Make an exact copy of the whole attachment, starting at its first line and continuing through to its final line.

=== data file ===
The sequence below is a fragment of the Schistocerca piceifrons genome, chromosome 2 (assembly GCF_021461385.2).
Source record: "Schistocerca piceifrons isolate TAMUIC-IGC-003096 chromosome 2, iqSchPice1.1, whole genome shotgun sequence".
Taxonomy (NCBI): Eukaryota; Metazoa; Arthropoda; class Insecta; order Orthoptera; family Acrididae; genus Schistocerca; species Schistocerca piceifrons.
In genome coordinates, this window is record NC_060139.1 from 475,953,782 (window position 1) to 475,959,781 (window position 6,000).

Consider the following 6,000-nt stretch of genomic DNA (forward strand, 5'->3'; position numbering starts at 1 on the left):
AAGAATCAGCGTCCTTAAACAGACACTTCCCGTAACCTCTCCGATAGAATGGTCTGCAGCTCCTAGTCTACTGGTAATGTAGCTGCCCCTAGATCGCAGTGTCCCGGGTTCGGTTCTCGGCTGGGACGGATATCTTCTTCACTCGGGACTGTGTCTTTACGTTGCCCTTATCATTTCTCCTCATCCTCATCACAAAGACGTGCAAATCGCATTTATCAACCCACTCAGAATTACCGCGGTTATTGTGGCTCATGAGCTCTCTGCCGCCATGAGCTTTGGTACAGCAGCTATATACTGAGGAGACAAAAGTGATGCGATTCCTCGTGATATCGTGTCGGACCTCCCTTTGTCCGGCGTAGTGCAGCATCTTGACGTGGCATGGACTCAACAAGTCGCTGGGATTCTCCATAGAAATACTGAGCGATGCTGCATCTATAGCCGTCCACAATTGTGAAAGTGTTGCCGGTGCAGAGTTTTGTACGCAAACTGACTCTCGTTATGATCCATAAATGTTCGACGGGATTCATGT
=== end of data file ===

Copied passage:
The sequence below is a fragment of the Schistocerca piceifrons genome, chromosome 2 (assembly GCF_021461385.2).
Source record: "Schistocerca piceifrons isolate TAMUIC-IGC-003096 chromosome 2, iqSchPice1.1, whole genome shotgun sequence".
Taxonomy (NCBI): Eukaryota; Metazoa; Arthropoda; class Insecta; order Orthoptera; family Acrididae; genus Schistocerca; species Schistocerca piceifrons.
In genome coordinates, this window is record NC_060139.1 from 475,953,782 (window position 1) to 475,959,781 (window position 6,000).

Consider the following 6,000-nt stretch of genomic DNA (forward strand, 5'->3'; position numbering starts at 1 on the left):
AAGAATCAGCGTCCTTAAACAGACACTTCCCGTAACCTCTCCGATAGAATGGTCTGCAGCTCCTAGTCTACTGGTAATGTAGCTGCCCCTAGATCGCAGTGTCCCGGGTTCGGTTCTCGGCTGGGACGGATATCTTCTTCACTCGGGACTGTGTCTTTACGTTGCCCTTATCATTTCTCCTCATCCTCATCACAAAGACGTGCAAATCGCATTTATCAACCCACTCAGAATTACCGCGGTTATTGTGGCTCATGAGCTCTCTGCCGCCATGAGCTTTGGTACAGCAGCTATATACTGAGGAGACAAAAGTGATGCGATTCCTCGTGATATCGTGTCGGACCTCCCTTTGTCCGGCGTAGTGCAGCATCTTGACGTGGCATGGACTCAACAAGTCGCTGGGATTCTCCATAGAAATACTGAGCGATGCTGCATCTATAGCCGTCCACAATTGTGAAAGTGTTGCCGGTGCAGAGTTTTGTACGCAAACTGACTCTCGTTATGATCCATAAATGTTCGACGGGATTCATGT